Happy New Year - Welcome 2023|
As we celebrate the dawn of 2023, our attention is drawn towards the idea of New Year Resolutions and the practice of change and self-improvement. At this time of year we are bombarded with suggestions of making better habits, it got me wondering . . . who started the tradition of New Year's Resolutions?
It turns out that New Year's resolutions have a long history dating back to ancient civilizations. The ancient Babylonians are credited with being the first to make New Year's resolutions, as they made promises to their gods at the start of each year to pay their debts and return borrowed objects.
Around 2000 B.C., the Babylonians celebrated the New Year during a 12-day festival called *Akitu (starting with the vernal equinox). This was the start of the farming season to plant crops, crown their king, and make promises to pay their debts.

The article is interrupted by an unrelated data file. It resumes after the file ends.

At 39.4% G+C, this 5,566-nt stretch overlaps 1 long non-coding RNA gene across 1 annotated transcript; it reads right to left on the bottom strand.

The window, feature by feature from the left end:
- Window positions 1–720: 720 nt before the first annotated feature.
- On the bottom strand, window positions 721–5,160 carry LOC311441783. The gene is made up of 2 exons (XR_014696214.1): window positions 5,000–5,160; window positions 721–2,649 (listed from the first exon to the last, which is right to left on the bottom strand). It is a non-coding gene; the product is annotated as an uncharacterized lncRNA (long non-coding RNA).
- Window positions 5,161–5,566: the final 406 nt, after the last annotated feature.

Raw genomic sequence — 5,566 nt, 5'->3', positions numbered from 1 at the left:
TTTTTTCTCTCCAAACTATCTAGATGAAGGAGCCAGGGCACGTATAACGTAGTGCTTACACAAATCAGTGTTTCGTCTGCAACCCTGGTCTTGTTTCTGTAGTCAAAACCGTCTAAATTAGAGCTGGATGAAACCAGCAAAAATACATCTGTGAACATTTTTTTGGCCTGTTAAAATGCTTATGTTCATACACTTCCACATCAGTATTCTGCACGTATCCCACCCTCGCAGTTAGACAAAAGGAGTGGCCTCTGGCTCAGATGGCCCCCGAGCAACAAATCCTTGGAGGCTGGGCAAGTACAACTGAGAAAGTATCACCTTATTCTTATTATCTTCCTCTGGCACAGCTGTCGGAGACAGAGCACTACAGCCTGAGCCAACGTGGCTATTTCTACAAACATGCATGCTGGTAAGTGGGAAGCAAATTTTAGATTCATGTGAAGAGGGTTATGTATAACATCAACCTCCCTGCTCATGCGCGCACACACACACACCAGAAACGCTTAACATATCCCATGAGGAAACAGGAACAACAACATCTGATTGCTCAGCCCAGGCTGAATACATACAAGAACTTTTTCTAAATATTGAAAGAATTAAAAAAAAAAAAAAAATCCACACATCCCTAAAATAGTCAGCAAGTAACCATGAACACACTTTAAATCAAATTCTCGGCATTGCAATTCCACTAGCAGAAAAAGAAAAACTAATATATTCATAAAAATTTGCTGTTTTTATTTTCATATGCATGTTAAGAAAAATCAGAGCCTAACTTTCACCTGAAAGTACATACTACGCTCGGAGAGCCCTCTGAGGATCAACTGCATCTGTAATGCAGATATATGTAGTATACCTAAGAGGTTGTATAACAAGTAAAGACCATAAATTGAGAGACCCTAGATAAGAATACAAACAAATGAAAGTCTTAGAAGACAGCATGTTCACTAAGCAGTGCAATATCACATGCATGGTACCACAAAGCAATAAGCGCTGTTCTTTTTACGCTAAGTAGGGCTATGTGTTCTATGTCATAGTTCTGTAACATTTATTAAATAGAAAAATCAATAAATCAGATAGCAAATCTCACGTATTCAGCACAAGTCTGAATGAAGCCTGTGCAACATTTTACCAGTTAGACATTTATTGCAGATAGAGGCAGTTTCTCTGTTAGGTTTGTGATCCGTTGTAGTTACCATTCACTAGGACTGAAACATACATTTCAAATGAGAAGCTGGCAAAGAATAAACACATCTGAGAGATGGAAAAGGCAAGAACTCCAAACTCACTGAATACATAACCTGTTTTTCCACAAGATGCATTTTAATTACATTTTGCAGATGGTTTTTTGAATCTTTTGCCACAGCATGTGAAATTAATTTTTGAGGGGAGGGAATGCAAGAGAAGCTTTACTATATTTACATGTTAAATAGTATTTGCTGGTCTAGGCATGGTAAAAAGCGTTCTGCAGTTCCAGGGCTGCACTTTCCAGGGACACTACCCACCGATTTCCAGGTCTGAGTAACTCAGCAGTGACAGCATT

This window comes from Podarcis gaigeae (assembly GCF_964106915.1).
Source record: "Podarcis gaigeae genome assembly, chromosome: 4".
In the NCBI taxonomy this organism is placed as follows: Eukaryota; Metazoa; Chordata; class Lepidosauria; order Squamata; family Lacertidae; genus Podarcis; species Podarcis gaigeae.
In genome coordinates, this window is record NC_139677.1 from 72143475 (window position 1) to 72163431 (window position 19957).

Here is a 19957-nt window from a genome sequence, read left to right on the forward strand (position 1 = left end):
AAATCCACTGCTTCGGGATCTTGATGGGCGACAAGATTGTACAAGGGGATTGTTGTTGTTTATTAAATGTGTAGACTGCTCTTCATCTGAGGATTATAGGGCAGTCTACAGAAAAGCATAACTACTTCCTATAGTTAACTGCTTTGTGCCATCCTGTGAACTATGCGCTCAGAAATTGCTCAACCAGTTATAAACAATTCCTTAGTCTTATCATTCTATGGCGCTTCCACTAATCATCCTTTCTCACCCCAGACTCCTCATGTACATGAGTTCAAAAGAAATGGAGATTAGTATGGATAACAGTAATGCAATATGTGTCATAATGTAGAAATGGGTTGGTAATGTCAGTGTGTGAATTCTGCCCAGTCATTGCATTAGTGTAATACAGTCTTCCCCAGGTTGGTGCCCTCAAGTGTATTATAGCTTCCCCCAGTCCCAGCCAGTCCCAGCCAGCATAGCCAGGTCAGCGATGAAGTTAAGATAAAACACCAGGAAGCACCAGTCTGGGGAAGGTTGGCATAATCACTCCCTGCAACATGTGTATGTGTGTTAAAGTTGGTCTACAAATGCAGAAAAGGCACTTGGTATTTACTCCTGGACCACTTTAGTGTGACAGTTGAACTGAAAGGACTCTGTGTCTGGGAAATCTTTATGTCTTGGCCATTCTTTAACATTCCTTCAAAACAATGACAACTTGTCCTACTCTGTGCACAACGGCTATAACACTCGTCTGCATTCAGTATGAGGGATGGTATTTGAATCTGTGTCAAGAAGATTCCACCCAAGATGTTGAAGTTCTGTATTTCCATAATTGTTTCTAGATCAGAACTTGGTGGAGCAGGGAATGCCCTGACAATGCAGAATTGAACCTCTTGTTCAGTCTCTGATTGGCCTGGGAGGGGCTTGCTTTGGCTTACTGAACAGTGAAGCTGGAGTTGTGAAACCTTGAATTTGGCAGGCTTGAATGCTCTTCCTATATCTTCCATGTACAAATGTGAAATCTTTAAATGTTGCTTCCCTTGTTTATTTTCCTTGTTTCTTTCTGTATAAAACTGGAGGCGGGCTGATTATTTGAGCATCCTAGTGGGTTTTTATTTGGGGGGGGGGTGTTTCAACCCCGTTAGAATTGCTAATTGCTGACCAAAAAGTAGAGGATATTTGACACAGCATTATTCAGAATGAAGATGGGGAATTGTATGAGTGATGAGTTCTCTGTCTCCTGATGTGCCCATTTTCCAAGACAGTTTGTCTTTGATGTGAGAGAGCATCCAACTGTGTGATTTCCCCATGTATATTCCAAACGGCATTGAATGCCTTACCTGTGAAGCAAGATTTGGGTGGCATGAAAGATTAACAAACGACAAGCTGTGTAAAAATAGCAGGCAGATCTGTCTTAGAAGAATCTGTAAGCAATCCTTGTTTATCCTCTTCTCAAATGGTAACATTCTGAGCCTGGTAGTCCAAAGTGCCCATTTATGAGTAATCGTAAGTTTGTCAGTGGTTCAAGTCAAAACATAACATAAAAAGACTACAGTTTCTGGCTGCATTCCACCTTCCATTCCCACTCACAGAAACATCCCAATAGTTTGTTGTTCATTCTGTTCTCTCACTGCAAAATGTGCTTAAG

*Akitu (also spelled Akitu, Akitum, or Akituu) is a Babylonian festival that was celebrated annually at the city of Babylon. The festival, which lasted for 12 days, was a time of renewal and celebration and marked the beginning of the new year in the ancient Mesopotamian calendar. It was also a time when the Babylonians made vows and offered sacrifices to their gods, particularly Marduk, the patron deity of Babylon. The Akitu festival was an important event in ancient Babylonian culture and played a central role in the social, religious, and political life of the community. It is still celebrated by some modern-day Babylonians and is an important part of the cultural heritage of Iraq.
The ancient Romans also made New Year's resolutions, as they believed that the start of a new year was a time for self-improvement and renewal. The practice of making New Year's resolutions has continued throughout the centuries and is now a common tradition in many cultures around the world.